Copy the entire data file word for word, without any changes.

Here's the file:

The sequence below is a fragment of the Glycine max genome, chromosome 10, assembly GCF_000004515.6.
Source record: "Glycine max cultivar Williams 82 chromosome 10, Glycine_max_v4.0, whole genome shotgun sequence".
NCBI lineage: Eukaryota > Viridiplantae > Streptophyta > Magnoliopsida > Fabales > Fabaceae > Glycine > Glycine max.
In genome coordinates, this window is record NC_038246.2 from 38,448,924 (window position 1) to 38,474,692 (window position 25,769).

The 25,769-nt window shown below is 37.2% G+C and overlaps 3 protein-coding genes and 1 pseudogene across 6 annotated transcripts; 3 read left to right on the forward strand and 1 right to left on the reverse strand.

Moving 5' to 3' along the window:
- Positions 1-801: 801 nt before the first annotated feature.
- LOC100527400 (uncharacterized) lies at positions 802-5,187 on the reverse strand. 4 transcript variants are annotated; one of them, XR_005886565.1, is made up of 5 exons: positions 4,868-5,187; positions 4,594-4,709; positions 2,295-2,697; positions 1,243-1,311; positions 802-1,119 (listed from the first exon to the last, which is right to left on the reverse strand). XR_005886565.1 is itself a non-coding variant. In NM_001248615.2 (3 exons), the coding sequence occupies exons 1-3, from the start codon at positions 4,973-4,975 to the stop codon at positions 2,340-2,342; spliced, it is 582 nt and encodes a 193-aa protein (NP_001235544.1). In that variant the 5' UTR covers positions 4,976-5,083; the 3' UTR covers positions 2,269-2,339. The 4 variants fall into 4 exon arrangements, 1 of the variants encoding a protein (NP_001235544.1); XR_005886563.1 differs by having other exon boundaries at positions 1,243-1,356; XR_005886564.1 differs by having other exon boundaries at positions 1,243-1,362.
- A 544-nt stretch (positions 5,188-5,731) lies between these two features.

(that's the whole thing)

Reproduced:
The sequence below is a fragment of the Glycine max genome, chromosome 10, assembly GCF_000004515.6.
Source record: "Glycine max cultivar Williams 82 chromosome 10, Glycine_max_v4.0, whole genome shotgun sequence".
NCBI lineage: Eukaryota > Viridiplantae > Streptophyta > Magnoliopsida > Fabales > Fabaceae > Glycine > Glycine max.
In genome coordinates, this window is record NC_038246.2 from 38,448,924 (window position 1) to 38,474,692 (window position 25,769).

The 25,769-nt window shown below is 37.2% G+C and overlaps 3 protein-coding genes and 1 pseudogene across 6 annotated transcripts; 3 read left to right on the forward strand and 1 right to left on the reverse strand.

Moving 5' to 3' along the window:
- Positions 1-801: 801 nt before the first annotated feature.
- LOC100527400 (uncharacterized) lies at positions 802-5,187 on the reverse strand. 4 transcript variants are annotated; one of them, XR_005886565.1, is made up of 5 exons: positions 4,868-5,187; positions 4,594-4,709; positions 2,295-2,697; positions 1,243-1,311; positions 802-1,119 (listed from the first exon to the last, which is right to left on the reverse strand). XR_005886565.1 is itself a non-coding variant. In NM_001248615.2 (3 exons), the coding sequence occupies exons 1-3, from the start codon at positions 4,973-4,975 to the stop codon at positions 2,340-2,342; spliced, it is 582 nt and encodes a 193-aa protein (NP_001235544.1). In that variant the 5' UTR covers positions 4,976-5,083; the 3' UTR covers positions 2,269-2,339. The 4 variants fall into 4 exon arrangements, 1 of the variants encoding a protein (NP_001235544.1); XR_005886563.1 differs by having other exon boundaries at positions 1,243-1,356; XR_005886564.1 differs by having other exon boundaries at positions 1,243-1,362.
- A 544-nt stretch (positions 5,188-5,731) lies between these two features.